Well after our epic journey through the book of Judges, we’re flicking to the New Testament to have a big-picture look at one of the Apostle Paul’s key letters to church leaders, 1 Timothy. Mark Howard will be opening this great letter up to us, helping us to see ‘The Secret of Godliness’.
During our services we’re going to hear an update from our friends at Anglicare about how they’re providing much-needed help to people within our community.
We’ve got a bunch of questions from the last few weeks that I’m looking forward to answering this weekend. They are:
1 What is a Gafcon Primate?
2 Who gave the Bible its name?
3 Why did God create humans when he could have instead not had sin in the universe?
4 If God knew we would sin then why did he make us?
5 Since Jesus was fully human, would he have also sinned like Adam?
6 Is anger a sin?
7 Why does God let children have fights with their parents if he wants us to honour them?
8 How did you become a Christian?
So, come and join us either at 5pm Saturday for our all-age service with kids’ program, dinner, then youth group. Or come along on Sunday at 9am for a more classic-style Anglican service, followed by excellent espresso.
See you then, God willing!
Grace and peace, Jodie.
Archbishop Glenn Davies has issued a public statement on Israel Folau and the issue of Freedom of Speech, Conscience and Belief.
“Israel Folau’s right to express his faith and act according to his conscience is of fundamental importance in any democracy, and it is of great concern to many Australians that this right is being denied and vilified. Many are wondering whether they will be next. No-one should suppose that there are not deeply held views on either side of this issue. But at the moment, only one side is being heard. The way in which Folau’s motives have been impugned and his avenues of support have been cut off smacks of a new and ugly Australia where dissent from narrow cultural views is not tolerated.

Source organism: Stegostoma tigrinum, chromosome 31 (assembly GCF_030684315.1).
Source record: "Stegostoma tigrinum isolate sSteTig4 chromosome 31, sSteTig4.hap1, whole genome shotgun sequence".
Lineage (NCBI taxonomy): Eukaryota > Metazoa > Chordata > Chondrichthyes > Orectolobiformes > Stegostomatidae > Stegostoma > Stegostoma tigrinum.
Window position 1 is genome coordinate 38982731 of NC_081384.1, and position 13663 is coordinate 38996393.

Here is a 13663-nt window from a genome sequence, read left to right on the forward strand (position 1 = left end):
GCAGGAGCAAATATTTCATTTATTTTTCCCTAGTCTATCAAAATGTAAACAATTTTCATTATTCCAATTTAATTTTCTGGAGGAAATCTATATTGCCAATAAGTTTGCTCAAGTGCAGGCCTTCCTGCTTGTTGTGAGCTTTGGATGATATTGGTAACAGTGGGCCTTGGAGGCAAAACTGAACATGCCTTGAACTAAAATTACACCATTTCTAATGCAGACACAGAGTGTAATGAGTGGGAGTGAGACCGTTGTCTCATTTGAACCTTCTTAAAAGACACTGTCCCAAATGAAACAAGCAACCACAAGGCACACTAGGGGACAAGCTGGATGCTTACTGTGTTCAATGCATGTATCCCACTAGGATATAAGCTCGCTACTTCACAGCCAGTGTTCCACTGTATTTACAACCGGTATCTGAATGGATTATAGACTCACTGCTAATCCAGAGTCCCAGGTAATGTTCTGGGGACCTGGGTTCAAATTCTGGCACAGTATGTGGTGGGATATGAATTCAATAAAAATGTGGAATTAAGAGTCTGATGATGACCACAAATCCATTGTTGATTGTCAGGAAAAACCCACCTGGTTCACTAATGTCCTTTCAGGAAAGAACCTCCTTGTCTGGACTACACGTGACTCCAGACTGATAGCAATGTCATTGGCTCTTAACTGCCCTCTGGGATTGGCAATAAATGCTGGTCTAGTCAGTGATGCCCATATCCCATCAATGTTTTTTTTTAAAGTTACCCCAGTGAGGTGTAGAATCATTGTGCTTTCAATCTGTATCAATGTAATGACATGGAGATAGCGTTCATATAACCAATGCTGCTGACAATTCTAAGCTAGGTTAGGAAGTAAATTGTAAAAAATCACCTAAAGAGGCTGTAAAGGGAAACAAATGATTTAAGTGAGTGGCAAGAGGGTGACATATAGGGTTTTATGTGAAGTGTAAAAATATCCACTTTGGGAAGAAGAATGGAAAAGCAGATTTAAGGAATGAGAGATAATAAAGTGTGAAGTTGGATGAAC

The original post on Instagram canvassed some basic tenets of the Christian faith. It was not the entire Christian message, but it was posted without malice and from a place of deep conscience and concern. It encompassed all people, for we are all liars. It was posted with respect and with urgency. It had nothing to do with rugby and it should have been his right as a citizen to speak of what he believes without threat to his employment.
Christians do not ask that everyone agree with us on the reality of heaven and hell, but it is part of our faith DNA that we speak out about Jesus, whatever the cost. I say again that I support Israel Folau as a Christian brother. I support the right for him to articulate his faith in the public sphere of social media. I admire the resolute way he has given his personal testimony. Why, in the diversity of views in modern Australia, is that faith to be silenced – the faith from which springs so much of the values and virtues of our own civilisation, let alone the charitable works of many Christian churches across our land.
Ultimately, this will not be decided in the media. The clear support of ordinary Christians has been ignored, marginalised and silenced. Many commentators (and many politicians) have failed to understand the precious nature of conscience and belief and its power in the lives of ordinary Australians. Loud, intolerant voices swamp the quiet faith of many. But I pray that what Israel Folau is going through may shine a light on an issue which is vital to our democracy and of crucial importance for Christians – freedom of speech, freedom of worship and freedom to live according to our faith.”
Dr Glenn N Davies
Archbishop of Sydney
25 June AD 2019